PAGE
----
Sherman Steps Down From Pulpit
Beloved Priest Will Stick Around
Lee, Stephen J. "Father Sherman Steps Down From Pulpit." Grand Forks Herald, 11 June 2003, 1.
Father Sherman, longtime and legendary parish priest at "St.
retire this month, it was announced over the weekend at the north-side
Grand Forks church.
The Rev. William Sherman has been a priest 48 years, the last 27
St. Michael's, the largest parish in the Catholic Diocese of
Fargo. Sherman turns 76 next month.
As usual, he brushes off any attempt to make a big deal over him,
off a photo and downplaying the retirement angle.
"I tell you, I'm not really retiring. I will be around town
a lot. I just
don't have to be pastor anymore," he said Tuesday night, late,
leading an inquiry class for novice Catholics.
By all reports and measures, Sherman is about the most beloved
around, based on sheer numbers and years - and fields - of service.
St. Mike's has 5,000 members, larger than any other Catholic parish
region, and about any other church. Sherman's style, of being a
gruff, no-nonsense defender of old-fashioned, blue-collar Catholicism,
while being genial good company to anyone, and wearing his academic
accomplishments lightly, attracted many to the parish. It's difficult,
not impossible, to find a discouraging word said about Sherman,
remarkable fact about any member of the clergy who stays in one
The Rev. Gerald Potter, retired UND religion and philosophy professor
also a diocesan priest, has been in Grand Forks since 1957 and was
St. John's College with Sherman.
"He's a unique combination," Potter said. "He's
very pastoral, a parish
pastor, but he's also a scholar. He's done remarkable research,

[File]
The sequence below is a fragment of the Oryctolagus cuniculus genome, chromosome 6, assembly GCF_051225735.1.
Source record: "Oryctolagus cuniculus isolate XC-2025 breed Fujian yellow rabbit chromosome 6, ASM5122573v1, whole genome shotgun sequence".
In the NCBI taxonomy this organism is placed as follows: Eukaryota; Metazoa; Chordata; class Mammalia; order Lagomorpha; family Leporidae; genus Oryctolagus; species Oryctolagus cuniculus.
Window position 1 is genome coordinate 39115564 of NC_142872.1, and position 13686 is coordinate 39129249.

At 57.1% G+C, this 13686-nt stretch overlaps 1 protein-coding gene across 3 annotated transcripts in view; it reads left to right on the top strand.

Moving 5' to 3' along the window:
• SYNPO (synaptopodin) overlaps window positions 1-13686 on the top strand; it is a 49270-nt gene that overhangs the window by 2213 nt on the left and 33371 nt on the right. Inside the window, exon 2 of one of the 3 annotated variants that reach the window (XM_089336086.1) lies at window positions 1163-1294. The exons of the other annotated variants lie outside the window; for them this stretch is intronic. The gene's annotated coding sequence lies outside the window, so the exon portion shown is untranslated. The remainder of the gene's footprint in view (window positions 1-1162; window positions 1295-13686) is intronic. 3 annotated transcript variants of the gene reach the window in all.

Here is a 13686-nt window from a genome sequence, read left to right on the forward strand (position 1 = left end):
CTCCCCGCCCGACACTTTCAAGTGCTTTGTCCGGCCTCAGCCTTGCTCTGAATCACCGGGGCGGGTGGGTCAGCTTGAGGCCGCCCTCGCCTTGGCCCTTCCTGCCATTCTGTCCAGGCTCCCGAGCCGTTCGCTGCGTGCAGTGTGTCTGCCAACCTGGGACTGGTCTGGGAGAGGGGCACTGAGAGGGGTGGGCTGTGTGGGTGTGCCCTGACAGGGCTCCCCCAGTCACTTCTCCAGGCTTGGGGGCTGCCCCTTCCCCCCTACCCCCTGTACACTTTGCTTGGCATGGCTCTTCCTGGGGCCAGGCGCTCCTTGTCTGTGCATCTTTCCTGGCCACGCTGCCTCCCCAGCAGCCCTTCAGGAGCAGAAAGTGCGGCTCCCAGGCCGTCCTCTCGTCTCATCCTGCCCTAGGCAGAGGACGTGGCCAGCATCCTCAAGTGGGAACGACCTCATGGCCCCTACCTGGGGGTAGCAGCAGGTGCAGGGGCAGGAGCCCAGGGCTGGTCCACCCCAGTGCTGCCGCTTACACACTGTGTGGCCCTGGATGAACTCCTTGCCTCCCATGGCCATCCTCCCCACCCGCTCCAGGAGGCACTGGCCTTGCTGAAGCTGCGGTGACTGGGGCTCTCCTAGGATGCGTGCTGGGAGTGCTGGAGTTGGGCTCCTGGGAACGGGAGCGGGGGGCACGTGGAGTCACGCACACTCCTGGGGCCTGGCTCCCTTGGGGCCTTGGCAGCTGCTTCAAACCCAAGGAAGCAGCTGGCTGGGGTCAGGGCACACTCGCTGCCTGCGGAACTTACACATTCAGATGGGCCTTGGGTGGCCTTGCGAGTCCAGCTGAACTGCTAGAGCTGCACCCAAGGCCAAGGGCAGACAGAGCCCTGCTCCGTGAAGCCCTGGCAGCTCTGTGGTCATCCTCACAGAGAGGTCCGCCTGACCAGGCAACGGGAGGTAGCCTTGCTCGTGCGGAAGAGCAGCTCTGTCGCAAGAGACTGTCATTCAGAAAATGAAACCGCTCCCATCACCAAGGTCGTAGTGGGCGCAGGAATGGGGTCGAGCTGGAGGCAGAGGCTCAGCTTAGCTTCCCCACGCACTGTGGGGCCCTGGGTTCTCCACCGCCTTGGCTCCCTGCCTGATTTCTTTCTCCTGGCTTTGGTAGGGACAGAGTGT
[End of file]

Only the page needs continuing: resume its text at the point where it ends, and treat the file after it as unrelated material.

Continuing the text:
really the father of ethnic studies in North Dakota."
"We don't always agree," Potter said with a chuckle.
"But they are always
Sherman's vast experience in parish ministry running the diocese's
parish proved a good school for young priests to get their feet
ground after seminary, said Bishop Samuel Aquila, head of the Fargo
"We are certainly grateful for Father Sherman's years of service,"
said Tuesday. "He's been devoted to the people of Grand Forks
for 26, 27
years, at St. Michael's."
Such tenure is unusual. Fewer than 2 percent of American clergy
denominations stay in one place for 25 years or more.
And it will become very rare indeed in Catholic churches under
policy Aquila has instituted: A priest will be assigned for six
years to a
parish, with a possible renewal of another six years. Then, a transfer
will be in order.
"The U.S. bishops decided to make the maximum 12 years in
parish," Aquila said.
This month, in fact, St. Michael's is going to see the very unusual
of a complete turnover of pastoral staff.
Sherman's associates, the Revs. William McDermott and Thomas Krupwich
are leaving. McDermott will go to Langdon, Minn., replacing the
Rev. Michael Schommer, who will take over for Sherman at St. Mike's.
Krupwich is going to the Carmelite monastery near Wahpeton, N.D.
He came to St. Michael's as a new priest right out of seminary
Krupwich said, one of many new priests sent through Sherman's parish
get some hands-on training.
"He's a great example," Krupwich said. "He's kind
of like a fatherly
priest, the old-fashioned kind who never takes a day off. He used
'You guys don't get a day off. Does a father of a family get a day
It's hard to follow that commitment, Krupwich said. "He always
people to know they can call St. Mike's any time of the day or night
get a priest."
Krupwich came back to St. Mike's a year ago.
"Looking back, I can see all these things I do probably came
him," Krupwich said.
Taking it easy
Sherman and his brother, also a priest, and sister, a nun, have
cabin south of Fergus Falls, Minn., where he expects to spend more
Sherman makes clear he has no intention of retiring, but only taking
opportunity of being freed from the pulpit to spend more time researching
His newest book, on Arabs in North Dakota, officially will hit
He's got more to come, more than he can remember off the top of
head. But they include the tale of a mysterious North Dakota priest,
dead, who led a life of derring-do as a Polish war hero, priest
espionage agent during and after World War II. He's hired Russian,
and Polish translators to help in the research.
There will be a "wiener roast," as he calls it, for Sherman
on Monday at
St. Mike's, but as usual, he's ducking any ceremony.
"No speeches, no program, no nothing," he said. "In
a sense, this is not a
goodbye because I will be floating around the community."